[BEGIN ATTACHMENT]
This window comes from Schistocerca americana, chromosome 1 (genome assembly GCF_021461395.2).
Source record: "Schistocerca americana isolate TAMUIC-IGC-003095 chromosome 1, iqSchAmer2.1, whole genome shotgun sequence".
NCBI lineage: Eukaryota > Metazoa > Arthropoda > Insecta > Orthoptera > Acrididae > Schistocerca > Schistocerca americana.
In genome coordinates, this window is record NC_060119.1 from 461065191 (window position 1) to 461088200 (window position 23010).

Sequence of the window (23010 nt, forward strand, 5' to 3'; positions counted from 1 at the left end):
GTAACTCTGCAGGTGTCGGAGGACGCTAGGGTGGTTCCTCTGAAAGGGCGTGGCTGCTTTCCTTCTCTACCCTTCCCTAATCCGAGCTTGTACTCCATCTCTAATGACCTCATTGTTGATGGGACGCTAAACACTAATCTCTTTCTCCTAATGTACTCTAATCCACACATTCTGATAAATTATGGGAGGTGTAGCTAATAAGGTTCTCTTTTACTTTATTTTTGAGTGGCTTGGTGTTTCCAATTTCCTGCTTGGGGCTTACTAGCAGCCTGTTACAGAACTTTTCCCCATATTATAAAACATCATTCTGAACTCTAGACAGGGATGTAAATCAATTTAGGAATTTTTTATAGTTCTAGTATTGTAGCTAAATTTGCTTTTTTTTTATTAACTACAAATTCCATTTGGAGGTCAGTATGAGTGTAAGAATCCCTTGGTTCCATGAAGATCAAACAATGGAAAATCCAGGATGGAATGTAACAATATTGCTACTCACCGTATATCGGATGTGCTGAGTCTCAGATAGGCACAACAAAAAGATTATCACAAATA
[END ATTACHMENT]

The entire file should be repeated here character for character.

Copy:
This window comes from Schistocerca americana, chromosome 1 (genome assembly GCF_021461395.2).
Source record: "Schistocerca americana isolate TAMUIC-IGC-003095 chromosome 1, iqSchAmer2.1, whole genome shotgun sequence".
NCBI lineage: Eukaryota > Metazoa > Arthropoda > Insecta > Orthoptera > Acrididae > Schistocerca > Schistocerca americana.
In genome coordinates, this window is record NC_060119.1 from 461065191 (window position 1) to 461088200 (window position 23010).

Sequence of the window (23010 nt, forward strand, 5' to 3'; positions counted from 1 at the left end):
GTAACTCTGCAGGTGTCGGAGGACGCTAGGGTGGTTCCTCTGAAAGGGCGTGGCTGCTTTCCTTCTCTACCCTTCCCTAATCCGAGCTTGTACTCCATCTCTAATGACCTCATTGTTGATGGGACGCTAAACACTAATCTCTTTCTCCTAATGTACTCTAATCCACACATTCTGATAAATTATGGGAGGTGTAGCTAATAAGGTTCTCTTTTACTTTATTTTTGAGTGGCTTGGTGTTTCCAATTTCCTGCTTGGGGCTTACTAGCAGCCTGTTACAGAACTTTTCCCCATATTATAAAACATCATTCTGAACTCTAGACAGGGATGTAAATCAATTTAGGAATTTTTTATAGTTCTAGTATTGTAGCTAAATTTGCTTTTTTTTTATTAACTACAAATTCCATTTGGAGGTCAGTATGAGTGTAAGAATCCCTTGGTTCCATGAAGATCAAACAATGGAAAATCCAGGATGGAATGTAACAATATTGCTACTCACCGTATATCGGATGTGCTGAGTCTCAGATAGGCACAACAAAAAGATTATCACAAATA